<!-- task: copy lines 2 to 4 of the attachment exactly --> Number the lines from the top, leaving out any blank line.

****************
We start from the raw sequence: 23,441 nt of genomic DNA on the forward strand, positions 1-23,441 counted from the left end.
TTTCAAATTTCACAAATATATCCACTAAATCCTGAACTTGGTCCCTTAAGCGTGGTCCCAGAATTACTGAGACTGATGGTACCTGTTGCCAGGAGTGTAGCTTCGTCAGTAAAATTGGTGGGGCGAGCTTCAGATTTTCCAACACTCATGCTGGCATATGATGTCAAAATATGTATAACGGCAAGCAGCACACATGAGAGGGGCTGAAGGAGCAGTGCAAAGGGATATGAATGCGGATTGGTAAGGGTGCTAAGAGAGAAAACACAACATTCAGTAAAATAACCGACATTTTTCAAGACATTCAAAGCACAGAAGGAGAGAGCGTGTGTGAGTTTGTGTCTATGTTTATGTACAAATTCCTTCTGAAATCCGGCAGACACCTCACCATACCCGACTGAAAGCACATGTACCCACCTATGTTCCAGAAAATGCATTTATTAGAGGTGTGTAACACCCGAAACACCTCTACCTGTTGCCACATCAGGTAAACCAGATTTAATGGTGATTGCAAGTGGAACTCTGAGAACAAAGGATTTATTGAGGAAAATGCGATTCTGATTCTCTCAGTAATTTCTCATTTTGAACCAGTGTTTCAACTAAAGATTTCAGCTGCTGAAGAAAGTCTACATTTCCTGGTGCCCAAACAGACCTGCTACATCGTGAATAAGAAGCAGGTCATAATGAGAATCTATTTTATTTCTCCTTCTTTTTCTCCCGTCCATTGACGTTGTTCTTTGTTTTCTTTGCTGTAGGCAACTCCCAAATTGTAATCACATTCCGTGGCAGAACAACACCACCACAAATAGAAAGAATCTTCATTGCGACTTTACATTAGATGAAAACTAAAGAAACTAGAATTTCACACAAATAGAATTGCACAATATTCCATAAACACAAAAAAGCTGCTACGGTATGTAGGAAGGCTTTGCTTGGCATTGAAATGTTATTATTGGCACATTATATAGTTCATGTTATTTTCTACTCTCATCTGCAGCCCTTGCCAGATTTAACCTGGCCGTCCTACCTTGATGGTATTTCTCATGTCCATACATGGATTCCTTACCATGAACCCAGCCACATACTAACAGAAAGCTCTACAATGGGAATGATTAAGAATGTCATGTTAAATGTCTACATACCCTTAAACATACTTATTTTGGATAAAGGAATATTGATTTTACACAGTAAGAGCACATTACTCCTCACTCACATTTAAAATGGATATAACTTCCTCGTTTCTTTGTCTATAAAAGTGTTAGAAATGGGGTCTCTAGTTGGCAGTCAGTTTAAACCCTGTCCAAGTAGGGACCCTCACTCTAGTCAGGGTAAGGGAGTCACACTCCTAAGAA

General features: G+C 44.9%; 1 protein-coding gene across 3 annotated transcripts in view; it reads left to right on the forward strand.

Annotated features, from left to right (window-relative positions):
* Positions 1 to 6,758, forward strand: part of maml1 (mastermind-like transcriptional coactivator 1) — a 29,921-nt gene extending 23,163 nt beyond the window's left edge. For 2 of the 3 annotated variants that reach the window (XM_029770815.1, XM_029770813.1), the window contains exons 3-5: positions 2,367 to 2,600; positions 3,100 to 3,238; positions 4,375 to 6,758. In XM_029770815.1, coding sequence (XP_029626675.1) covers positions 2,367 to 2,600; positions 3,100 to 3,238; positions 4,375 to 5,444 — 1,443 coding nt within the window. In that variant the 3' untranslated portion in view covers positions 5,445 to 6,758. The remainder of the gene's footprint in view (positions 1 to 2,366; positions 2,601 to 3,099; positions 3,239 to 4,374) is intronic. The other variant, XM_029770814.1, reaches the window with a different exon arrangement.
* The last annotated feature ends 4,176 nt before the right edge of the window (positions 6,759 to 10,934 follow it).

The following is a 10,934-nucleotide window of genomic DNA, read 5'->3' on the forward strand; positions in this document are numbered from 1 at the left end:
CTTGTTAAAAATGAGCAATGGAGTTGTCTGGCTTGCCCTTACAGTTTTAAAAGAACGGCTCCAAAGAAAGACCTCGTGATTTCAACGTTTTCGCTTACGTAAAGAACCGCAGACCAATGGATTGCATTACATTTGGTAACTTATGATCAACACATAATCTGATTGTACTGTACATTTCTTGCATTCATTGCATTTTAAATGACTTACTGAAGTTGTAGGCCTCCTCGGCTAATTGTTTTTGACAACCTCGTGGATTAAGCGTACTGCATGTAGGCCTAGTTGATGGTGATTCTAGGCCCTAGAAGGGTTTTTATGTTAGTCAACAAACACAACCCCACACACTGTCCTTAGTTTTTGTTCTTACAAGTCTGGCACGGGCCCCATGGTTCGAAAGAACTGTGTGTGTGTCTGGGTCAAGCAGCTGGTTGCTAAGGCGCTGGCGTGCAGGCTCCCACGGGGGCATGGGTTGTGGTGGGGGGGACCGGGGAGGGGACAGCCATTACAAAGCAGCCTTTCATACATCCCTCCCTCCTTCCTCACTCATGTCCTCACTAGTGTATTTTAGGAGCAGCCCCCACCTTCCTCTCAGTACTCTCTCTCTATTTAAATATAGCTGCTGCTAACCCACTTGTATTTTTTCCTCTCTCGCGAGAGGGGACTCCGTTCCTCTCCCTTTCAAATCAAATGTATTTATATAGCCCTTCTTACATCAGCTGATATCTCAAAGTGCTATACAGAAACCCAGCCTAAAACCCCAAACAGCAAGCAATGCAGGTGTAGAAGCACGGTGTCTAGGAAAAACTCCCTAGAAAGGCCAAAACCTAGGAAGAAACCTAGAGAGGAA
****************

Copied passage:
TTTCAAATTTCACAAATATATCCACTAAATCCTGAACTTGGTCCCTTAAGCGTGGTCCCAGAATTACTGAGACTGATGGTACCTGTTGCCAGGAGTGTAGCTTCGTCAGTAAAATTGGTGGGGCGAGCTTCAGATTTTCCAACACTCATGCTGGCATATGATGTCAAAATATGTATAACGGCAAGCAGCACACATGAGAGGGGCTGAAGGAGCAGTGCAAAGGGATATGAATGCGGATTGGTAAGGGTGCTAAGAGAGAAAACACAACATTCAGTAAAATAACCGACATTTTTCAAGACATTCAAAGCACAGAAGGAGAGAGCGTGTGTGAGTTTGTGTCTATGTTTATGTACAAATTCCTTCTGAAATCCGGCAGACACCTCACCATACCCGACTGAAAGCACATGTACCCACCTATGTTCCAGAAAATGCATTTATTAGAGGTGTGTAACACCCGAAACACCTCTACCTGTTGCCACATCAGGTAAACCAGATTTAATGGTGATTGCAAGTGGAACTCTGAGAACAAAGGATTTATTGAGGAAAATGCGATTCTGATTCTCTCAGTAATTTCTCATTTTGAACCAGTGTTTCAACTAAAGATTTCAGCTGCTGAAGAAAGTCTACATTTCCTGGTGCCCAAACAGACCTGCTACATCGTGAATAAGAAGCAGGTCATAATGAGAATCTATTTTATTTCTCCTTCTTTTTCTCCCGTCCATTGACGTTGTTCTTTGTTTTCTTTGCTGTAGGCAACTCCCAAATTGTAATCACATTCCGTGGCAGAACAACACCACCACAAATAGAAAGAATCTTCATTGCGACTTTACATTAGATGAAAACTAAAGAAACTAGAATTTCACACAAATAGAATTGCACAATATTCCATAAACACAAAAAAGCTGCTACGGTATGTAGGAAGGCTTTGCTTGGCATTGAAATGTTATTATTGGCACATTATATAGTTCATGTTATTTTCTACTCTCATCTGCAGCCCTTGCCAGATTTAACCTGGCCGTCCTACCTTGATGGTATTTCTCATGTCCATACATGGATTCCTTACCATGAACCCAGCCACATACTAACAGAAAGCTCTACAATGGGAATGATTAAGAATGTCATGTTAAATGTCTACATACCCTTAAACATACTTATTTTGGATAAAGGAATATTGATTTTACACAGTAAGAGCACATTACTCCTCACTCACATTTAAAATGGATATAACTTCCTCGTTTCTTTGTCTATAAAAGTGTTAGAAATGGGGTCTCTAGTTGGCAGTCAGTTTAAACCCTGTCCAAGTAGGGACCCTCACTCTAGTCAGGGTAAGGGAGTCACACTCCTAAGAA

General features: G+C 44.9%; 1 protein-coding gene across 3 annotated transcripts in view; it reads left to right on the forward strand.

Annotated features, from left to right (window-relative positions):